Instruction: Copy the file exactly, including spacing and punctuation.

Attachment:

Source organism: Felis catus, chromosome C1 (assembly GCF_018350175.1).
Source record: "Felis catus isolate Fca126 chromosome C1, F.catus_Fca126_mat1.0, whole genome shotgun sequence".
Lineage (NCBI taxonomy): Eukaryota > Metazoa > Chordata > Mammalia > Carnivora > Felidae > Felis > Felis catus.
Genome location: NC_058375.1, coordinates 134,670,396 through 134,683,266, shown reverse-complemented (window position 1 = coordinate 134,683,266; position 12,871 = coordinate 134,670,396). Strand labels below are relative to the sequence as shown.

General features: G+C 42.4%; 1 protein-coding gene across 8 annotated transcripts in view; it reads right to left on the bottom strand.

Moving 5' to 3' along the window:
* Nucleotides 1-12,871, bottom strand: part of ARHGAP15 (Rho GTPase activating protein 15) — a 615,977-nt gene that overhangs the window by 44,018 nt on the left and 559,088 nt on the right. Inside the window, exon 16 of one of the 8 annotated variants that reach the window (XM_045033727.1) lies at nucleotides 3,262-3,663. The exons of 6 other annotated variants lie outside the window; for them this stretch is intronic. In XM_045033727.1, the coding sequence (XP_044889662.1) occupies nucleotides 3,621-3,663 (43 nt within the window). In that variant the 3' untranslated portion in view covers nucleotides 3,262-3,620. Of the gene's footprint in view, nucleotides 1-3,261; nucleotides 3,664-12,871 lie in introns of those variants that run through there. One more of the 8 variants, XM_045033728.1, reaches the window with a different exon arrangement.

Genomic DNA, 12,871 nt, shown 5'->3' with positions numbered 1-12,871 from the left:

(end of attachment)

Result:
Source organism: Felis catus, chromosome C1 (assembly GCF_018350175.1).
Source record: "Felis catus isolate Fca126 chromosome C1, F.catus_Fca126_mat1.0, whole genome shotgun sequence".
Lineage (NCBI taxonomy): Eukaryota > Metazoa > Chordata > Mammalia > Carnivora > Felidae > Felis > Felis catus.
Genome location: NC_058375.1, coordinates 134,670,396 through 134,683,266, shown reverse-complemented (window position 1 = coordinate 134,683,266; position 12,871 = coordinate 134,670,396). Strand labels below are relative to the sequence as shown.

General features: G+C 42.4%; 1 protein-coding gene across 8 annotated transcripts in view; it reads right to left on the bottom strand.

Moving 5' to 3' along the window:
* Nucleotides 1-12,871, bottom strand: part of ARHGAP15 (Rho GTPase activating protein 15) — a 615,977-nt gene that overhangs the window by 44,018 nt on the left and 559,088 nt on the right. Inside the window, exon 16 of one of the 8 annotated variants that reach the window (XM_045033727.1) lies at nucleotides 3,262-3,663. The exons of 6 other annotated variants lie outside the window; for them this stretch is intronic. In XM_045033727.1, the coding sequence (XP_044889662.1) occupies nucleotides 3,621-3,663 (43 nt within the window). In that variant the 3' untranslated portion in view covers nucleotides 3,262-3,620. Of the gene's footprint in view, nucleotides 1-3,261; nucleotides 3,664-12,871 lie in introns of those variants that run through there. One more of the 8 variants, XM_045033728.1, reaches the window with a different exon arrangement.

Genomic DNA, 12,871 nt, shown 5'->3' with positions numbered 1-12,871 from the left: